Thursday, June 9, 2011

Dog Heat Exhustion...beware!

Last night in columbus the temperature was around 93 degrees when I got off work. I decided that it was too hot to go running so I decided I would just take the dogs on a walk to the park and back. I think it might be 2 miles round trip. So I leashed up the dogs and they are always SOOOO excited to go and we started to walk over to the park. We were making pretty good time. I knew there was a fountain a the park for both humans and dogs. They have a little dog bowl that is attached to the fountain and fills up with water so that they dogs can get a drink. Well, I got the dogs to the half way mark where the fountain was only to find out it was broken! OH NO, I had never checked it before. We left the park and started to head home so we could all get something to drink. Well we were just leaving the park and frank (the wiener dog) just laid down. I encouraged him to keep going and then he tripped and sorta fell and was breathing really erratically. I realized something was up right away. I picked him up and walked to the retention pond that was really close by. I put him in and used the water to try and cool down his internal temperature. HE WAS SUFFERING FROM HEAT EXHUSTION. He couldn’t even swim and he is a good swimmer. I pulled him out of the water and had to carry my poor baby all the way home. HE IS 25 POUNDS! This was not an easy task. I got him to the house and proceeds to cool him down with water inside. He did not want to drink for about 20 mins when he started to show signs of improvement. Finally he did drink a decent amount of water. He was very pooped. Anyway I’m sharing this story with you all so that you will know what some of the warning signs look like.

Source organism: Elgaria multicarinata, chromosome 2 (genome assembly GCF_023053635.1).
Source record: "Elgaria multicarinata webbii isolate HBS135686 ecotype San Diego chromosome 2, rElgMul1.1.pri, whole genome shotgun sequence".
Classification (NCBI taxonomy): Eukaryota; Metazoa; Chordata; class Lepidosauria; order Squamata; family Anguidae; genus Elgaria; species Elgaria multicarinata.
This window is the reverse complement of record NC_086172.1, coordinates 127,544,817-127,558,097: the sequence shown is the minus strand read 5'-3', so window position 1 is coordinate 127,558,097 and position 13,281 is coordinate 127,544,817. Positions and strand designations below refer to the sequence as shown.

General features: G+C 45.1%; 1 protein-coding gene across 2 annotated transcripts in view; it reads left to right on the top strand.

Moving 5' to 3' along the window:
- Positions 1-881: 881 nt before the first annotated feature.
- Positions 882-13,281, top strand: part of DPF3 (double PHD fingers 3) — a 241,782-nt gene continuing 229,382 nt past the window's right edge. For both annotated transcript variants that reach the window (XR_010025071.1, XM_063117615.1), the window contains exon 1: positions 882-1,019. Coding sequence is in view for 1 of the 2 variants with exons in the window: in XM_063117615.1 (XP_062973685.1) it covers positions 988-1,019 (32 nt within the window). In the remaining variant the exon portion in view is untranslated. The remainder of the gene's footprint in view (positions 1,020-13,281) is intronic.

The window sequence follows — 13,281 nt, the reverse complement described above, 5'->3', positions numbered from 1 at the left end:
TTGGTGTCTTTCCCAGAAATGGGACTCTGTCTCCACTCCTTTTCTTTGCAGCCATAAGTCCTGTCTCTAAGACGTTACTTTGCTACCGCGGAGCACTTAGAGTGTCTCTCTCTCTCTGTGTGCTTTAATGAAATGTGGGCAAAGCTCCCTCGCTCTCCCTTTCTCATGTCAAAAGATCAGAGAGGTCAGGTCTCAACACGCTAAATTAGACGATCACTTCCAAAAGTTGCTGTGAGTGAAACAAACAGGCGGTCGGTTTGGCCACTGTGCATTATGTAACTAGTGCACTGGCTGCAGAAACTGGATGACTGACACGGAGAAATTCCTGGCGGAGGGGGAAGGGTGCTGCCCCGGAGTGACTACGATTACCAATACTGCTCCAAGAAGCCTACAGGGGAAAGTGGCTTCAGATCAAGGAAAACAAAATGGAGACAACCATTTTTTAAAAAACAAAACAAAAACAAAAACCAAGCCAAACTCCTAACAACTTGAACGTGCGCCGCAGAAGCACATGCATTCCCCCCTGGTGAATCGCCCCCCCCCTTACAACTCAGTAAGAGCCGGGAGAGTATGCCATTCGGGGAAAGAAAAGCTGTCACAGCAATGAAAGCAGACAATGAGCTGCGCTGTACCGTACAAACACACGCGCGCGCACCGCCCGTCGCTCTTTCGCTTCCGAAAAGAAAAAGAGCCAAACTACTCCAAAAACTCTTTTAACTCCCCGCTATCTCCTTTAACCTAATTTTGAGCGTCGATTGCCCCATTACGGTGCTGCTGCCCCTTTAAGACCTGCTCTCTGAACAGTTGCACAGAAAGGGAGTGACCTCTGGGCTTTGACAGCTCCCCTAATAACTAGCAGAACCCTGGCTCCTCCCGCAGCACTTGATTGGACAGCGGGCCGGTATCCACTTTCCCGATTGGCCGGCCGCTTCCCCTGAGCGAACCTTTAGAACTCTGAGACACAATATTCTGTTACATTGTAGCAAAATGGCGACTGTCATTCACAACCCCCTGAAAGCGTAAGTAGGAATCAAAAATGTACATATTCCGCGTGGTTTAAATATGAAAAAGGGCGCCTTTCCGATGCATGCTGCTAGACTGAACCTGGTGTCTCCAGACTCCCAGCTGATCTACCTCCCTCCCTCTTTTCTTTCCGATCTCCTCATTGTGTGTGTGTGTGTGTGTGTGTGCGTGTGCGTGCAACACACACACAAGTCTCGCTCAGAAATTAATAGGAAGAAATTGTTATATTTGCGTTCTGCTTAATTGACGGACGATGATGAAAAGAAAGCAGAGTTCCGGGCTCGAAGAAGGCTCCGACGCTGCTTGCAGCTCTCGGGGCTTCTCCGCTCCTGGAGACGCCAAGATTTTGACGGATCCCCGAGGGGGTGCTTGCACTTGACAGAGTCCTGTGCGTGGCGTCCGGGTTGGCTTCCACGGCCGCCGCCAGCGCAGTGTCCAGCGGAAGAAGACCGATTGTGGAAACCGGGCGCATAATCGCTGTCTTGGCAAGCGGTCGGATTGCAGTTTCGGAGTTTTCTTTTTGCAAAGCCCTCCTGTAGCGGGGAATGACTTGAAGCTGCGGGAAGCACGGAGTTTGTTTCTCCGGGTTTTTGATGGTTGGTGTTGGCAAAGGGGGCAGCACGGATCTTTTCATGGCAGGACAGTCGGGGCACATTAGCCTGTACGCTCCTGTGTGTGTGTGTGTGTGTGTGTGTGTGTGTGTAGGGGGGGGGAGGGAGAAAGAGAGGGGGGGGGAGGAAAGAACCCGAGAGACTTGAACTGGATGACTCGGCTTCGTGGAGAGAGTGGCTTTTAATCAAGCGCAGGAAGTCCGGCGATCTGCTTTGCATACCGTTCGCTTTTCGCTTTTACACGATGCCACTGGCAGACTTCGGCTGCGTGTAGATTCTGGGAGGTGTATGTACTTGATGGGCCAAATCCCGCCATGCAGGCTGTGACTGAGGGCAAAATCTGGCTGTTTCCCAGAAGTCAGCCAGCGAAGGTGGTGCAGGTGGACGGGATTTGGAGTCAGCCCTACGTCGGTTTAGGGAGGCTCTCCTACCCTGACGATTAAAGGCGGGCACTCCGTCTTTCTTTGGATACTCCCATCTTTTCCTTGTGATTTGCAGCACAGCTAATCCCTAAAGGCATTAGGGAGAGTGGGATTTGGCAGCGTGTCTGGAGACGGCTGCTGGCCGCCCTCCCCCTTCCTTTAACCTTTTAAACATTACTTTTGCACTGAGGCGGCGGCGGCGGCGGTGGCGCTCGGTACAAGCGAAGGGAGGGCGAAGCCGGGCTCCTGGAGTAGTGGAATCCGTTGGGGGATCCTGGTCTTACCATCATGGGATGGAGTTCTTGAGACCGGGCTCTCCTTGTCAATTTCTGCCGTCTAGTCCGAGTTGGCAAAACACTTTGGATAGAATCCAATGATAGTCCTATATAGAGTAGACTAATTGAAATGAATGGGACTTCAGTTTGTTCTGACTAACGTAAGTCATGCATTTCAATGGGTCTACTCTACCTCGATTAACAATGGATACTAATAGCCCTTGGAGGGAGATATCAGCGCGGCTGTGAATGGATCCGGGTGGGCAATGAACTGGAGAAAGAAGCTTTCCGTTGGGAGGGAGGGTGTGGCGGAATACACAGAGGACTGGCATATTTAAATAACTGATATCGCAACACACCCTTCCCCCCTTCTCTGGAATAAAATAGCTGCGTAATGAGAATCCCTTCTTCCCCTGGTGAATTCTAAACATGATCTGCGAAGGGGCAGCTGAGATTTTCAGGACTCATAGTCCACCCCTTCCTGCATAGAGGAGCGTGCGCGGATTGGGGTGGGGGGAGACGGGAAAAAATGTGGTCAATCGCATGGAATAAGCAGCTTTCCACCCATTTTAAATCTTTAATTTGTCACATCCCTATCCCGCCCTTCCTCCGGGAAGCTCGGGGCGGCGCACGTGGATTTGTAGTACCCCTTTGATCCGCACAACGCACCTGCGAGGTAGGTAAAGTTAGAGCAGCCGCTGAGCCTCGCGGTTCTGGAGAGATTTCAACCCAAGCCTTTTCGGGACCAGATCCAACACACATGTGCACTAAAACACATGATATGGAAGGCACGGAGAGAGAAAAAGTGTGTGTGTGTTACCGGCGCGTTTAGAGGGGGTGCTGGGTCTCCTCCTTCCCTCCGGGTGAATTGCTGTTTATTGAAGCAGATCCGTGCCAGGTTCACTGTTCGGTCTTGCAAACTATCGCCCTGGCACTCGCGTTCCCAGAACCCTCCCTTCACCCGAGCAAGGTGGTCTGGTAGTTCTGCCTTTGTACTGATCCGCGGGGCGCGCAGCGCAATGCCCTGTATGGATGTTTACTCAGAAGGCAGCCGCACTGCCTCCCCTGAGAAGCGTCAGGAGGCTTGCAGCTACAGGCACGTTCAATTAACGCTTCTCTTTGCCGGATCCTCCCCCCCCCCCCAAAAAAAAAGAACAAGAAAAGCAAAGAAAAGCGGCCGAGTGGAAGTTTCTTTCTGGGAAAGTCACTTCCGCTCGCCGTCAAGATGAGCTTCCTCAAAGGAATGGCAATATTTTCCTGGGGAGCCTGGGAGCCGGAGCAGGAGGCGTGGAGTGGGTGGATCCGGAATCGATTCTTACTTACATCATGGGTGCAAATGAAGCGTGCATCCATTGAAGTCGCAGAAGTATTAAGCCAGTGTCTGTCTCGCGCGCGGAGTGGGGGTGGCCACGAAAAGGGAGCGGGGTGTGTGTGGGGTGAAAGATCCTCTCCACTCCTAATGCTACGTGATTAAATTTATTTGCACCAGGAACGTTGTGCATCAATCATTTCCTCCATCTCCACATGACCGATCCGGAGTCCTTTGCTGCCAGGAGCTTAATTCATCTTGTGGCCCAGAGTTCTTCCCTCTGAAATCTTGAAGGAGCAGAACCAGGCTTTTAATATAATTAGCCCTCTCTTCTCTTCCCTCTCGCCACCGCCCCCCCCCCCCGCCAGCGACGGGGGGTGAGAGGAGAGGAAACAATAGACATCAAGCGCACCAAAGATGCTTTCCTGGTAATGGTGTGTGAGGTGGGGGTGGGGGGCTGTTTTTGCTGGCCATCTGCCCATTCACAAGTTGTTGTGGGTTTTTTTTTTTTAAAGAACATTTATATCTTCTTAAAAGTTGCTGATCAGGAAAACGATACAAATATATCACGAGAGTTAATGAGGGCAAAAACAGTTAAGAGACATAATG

Signs of Overheating in Dogs

Dog owners need to know the signs of overheating in dogs so that cooling measures can be taken quickly. Symptoms to watch for include:
  • Profuse and rapid panting
  • Bright red tongue
  • Thick drooling saliva
  • Wide eyes with a glassy look
  • Lack of coordination
  • Vomiting
  • Diarrhea
  • Coma

How to Cool an Overheated Dog

Working quickly to get the temperature down is imperative. Any of the following measures can help to cool the dog.
  • Place the dog in cool, but not cold, water
  • Take the dog to air conditioning
  • Sponge his head, tummy and area between the legs with cool water
  • Wet his tongue
  • Turn a fan on him
  • Offer small amounts of cool water to drink every few minutes if he is conscious
Care must be taken not to cool the dog too much. In some cases, the temperature can drop too quickly. Once the temperature has reached 104 F or 103 F, cooling efforts should be stopped.
Dogs who have overheated should be seen by a veterinarian to determine if they need further treatment.

Read more at Suite101: Signs of Overheating in Dogs: Preventing Heat Stroke When Dogs Exercise in Hot Temperatures |